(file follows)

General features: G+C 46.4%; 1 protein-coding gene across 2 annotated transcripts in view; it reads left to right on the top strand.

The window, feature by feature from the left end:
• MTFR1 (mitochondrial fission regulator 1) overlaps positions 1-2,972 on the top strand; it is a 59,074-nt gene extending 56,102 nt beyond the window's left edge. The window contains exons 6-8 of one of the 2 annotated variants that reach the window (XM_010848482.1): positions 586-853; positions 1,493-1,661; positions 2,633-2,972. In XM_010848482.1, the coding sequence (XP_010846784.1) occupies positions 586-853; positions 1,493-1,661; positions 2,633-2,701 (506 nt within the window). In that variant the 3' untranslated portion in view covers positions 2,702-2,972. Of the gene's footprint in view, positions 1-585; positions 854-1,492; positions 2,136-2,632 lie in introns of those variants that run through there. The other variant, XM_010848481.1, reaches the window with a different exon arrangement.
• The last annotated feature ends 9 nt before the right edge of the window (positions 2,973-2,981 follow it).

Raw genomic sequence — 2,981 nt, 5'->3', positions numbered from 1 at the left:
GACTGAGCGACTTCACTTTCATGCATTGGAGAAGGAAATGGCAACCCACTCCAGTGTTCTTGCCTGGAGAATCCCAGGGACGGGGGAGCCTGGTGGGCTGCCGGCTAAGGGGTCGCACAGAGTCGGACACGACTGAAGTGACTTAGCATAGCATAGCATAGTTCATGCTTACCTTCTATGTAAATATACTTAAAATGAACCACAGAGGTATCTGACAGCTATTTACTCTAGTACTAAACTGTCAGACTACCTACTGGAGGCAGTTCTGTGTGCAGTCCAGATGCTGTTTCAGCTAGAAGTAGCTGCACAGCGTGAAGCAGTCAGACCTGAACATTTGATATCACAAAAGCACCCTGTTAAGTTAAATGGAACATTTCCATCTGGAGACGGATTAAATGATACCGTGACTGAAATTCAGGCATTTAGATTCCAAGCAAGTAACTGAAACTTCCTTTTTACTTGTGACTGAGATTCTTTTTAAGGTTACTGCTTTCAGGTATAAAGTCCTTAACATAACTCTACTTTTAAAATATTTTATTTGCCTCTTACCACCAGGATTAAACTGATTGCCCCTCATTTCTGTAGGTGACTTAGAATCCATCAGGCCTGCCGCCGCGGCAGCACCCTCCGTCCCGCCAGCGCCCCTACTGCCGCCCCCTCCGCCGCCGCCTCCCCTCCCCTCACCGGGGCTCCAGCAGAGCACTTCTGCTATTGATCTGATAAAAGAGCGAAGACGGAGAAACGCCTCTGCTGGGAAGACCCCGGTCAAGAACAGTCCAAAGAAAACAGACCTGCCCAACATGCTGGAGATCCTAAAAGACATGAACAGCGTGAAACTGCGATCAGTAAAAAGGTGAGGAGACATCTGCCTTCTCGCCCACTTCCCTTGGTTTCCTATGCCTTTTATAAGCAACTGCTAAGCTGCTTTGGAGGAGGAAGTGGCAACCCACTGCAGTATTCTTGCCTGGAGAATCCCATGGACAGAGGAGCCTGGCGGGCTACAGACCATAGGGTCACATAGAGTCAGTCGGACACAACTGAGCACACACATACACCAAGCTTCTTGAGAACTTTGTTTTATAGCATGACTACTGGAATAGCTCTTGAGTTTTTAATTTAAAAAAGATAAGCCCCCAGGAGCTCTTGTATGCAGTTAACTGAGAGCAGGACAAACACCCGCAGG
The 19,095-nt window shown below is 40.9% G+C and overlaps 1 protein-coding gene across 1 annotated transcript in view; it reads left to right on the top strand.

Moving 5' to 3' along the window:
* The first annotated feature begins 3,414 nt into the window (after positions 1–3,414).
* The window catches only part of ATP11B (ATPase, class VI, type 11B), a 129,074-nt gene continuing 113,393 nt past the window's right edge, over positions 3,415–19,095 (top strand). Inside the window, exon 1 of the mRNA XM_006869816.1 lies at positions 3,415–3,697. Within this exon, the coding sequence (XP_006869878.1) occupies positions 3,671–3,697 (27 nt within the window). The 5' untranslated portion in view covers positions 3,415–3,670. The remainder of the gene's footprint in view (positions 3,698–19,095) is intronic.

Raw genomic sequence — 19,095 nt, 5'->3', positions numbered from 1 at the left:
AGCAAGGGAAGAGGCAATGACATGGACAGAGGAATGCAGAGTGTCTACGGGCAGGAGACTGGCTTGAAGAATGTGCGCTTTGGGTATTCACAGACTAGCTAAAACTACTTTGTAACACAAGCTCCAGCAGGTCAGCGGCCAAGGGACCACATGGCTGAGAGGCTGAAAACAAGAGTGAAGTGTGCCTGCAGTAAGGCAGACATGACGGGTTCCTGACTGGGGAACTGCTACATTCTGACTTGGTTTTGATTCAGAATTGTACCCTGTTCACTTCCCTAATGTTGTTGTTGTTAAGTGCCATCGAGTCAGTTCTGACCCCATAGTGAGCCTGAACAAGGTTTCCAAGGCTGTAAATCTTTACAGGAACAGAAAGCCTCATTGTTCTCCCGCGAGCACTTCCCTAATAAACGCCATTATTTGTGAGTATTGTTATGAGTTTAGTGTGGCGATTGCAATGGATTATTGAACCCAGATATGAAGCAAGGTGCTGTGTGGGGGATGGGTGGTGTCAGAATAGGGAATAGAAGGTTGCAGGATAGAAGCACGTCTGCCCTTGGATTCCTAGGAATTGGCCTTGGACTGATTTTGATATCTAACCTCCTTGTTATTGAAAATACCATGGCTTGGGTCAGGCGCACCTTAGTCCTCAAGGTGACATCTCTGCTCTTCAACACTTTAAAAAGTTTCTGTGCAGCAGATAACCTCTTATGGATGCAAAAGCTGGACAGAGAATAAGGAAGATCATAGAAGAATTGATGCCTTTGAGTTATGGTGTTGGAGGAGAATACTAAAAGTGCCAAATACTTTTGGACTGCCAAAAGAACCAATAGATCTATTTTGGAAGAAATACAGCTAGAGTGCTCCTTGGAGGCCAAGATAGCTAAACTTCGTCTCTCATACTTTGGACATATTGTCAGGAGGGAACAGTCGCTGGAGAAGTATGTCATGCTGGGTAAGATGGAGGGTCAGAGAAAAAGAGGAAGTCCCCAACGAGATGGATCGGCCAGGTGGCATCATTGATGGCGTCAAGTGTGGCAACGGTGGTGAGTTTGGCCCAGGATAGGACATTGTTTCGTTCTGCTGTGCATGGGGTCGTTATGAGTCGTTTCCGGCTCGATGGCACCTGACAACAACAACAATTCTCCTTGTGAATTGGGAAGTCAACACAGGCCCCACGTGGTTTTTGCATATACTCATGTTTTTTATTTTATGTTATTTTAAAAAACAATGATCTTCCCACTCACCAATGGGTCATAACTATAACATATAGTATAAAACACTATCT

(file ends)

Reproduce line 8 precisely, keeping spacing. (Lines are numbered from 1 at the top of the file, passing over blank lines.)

Moving 5' to 3' along the window: